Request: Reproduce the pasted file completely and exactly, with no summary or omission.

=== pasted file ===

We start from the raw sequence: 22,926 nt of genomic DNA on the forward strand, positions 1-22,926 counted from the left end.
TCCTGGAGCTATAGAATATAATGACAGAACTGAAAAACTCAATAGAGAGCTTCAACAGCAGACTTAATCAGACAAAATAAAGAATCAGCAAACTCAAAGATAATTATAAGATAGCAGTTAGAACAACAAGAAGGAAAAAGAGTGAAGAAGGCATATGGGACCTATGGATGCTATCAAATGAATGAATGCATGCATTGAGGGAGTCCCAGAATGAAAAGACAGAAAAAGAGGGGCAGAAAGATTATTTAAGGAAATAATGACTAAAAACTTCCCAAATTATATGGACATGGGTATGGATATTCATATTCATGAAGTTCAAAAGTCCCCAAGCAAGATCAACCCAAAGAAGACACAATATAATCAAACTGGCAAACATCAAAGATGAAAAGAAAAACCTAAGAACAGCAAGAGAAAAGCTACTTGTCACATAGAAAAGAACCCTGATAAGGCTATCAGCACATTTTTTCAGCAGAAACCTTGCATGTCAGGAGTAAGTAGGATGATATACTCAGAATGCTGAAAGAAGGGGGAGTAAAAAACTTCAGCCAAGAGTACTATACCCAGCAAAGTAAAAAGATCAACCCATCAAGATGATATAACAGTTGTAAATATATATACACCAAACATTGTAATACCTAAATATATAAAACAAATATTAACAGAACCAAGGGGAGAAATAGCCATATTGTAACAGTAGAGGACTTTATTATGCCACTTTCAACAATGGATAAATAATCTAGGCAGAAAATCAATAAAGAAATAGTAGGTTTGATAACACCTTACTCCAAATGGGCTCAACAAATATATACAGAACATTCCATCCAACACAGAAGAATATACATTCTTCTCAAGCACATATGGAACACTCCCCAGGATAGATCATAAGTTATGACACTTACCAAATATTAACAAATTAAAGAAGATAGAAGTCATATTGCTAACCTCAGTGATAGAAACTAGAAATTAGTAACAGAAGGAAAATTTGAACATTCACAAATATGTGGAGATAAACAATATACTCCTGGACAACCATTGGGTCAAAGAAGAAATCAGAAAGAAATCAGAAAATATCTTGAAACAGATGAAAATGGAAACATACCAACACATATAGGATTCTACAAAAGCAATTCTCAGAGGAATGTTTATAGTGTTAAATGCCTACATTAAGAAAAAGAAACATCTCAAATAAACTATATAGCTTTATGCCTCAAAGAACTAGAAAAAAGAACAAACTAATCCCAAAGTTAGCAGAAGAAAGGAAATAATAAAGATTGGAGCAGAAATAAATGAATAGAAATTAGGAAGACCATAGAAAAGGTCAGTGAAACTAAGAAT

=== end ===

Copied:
We start from the raw sequence: 22,926 nt of genomic DNA on the forward strand, positions 1-22,926 counted from the left end.
TCCTGGAGCTATAGAATATAATGACAGAACTGAAAAACTCAATAGAGAGCTTCAACAGCAGACTTAATCAGACAAAATAAAGAATCAGCAAACTCAAAGATAATTATAAGATAGCAGTTAGAACAACAAGAAGGAAAAAGAGTGAAGAAGGCATATGGGACCTATGGATGCTATCAAATGAATGAATGCATGCATTGAGGGAGTCCCAGAATGAAAAGACAGAAAAAGAGGGGCAGAAAGATTATTTAAGGAAATAATGACTAAAAACTTCCCAAATTATATGGACATGGGTATGGATATTCATATTCATGAAGTTCAAAAGTCCCCAAGCAAGATCAACCCAAAGAAGACACAATATAATCAAACTGGCAAACATCAAAGATGAAAAGAAAAACCTAAGAACAGCAAGAGAAAAGCTACTTGTCACATAGAAAAGAACCCTGATAAGGCTATCAGCACATTTTTTCAGCAGAAACCTTGCATGTCAGGAGTAAGTAGGATGATATACTCAGAATGCTGAAAGAAGGGGGAGTAAAAAACTTCAGCCAAGAGTACTATACCCAGCAAAGTAAAAAGATCAACCCATCAAGATGATATAACAGTTGTAAATATATATACACCAAACATTGTAATACCTAAATATATAAAACAAATATTAACAGAACCAAGGGGAGAAATAGCCATATTGTAACAGTAGAGGACTTTATTATGCCACTTTCAACAATGGATAAATAATCTAGGCAGAAAATCAATAAAGAAATAGTAGGTTTGATAACACCTTACTCCAAATGGGCTCAACAAATATATACAGAACATTCCATCCAACACAGAAGAATATACATTCTTCTCAAGCACATATGGAACACTCCCCAGGATAGATCATAAGTTATGACACTTACCAAATATTAACAAATTAAAGAAGATAGAAGTCATATTGCTAACCTCAGTGATAGAAACTAGAAATTAGTAACAGAAGGAAAATTTGAACATTCACAAATATGTGGAGATAAACAATATACTCCTGGACAACCATTGGGTCAAAGAAGAAATCAGAAAGAAATCAGAAAATATCTTGAAACAGATGAAAATGGAAACATACCAACACATATAGGATTCTACAAAAGCAATTCTCAGAGGAATGTTTATAGTGTTAAATGCCTACATTAAGAAAAAGAAACATCTCAAATAAACTATATAGCTTTATGCCTCAAAGAACTAGAAAAAAGAACAAACTAATCCCAAAGTTAGCAGAAGAAAGGAAATAATAAAGATTGGAGCAGAAATAAATGAATAGAAATTAGGAAGACCATAGAAAAGGTCAGTGAAACTAAGAAT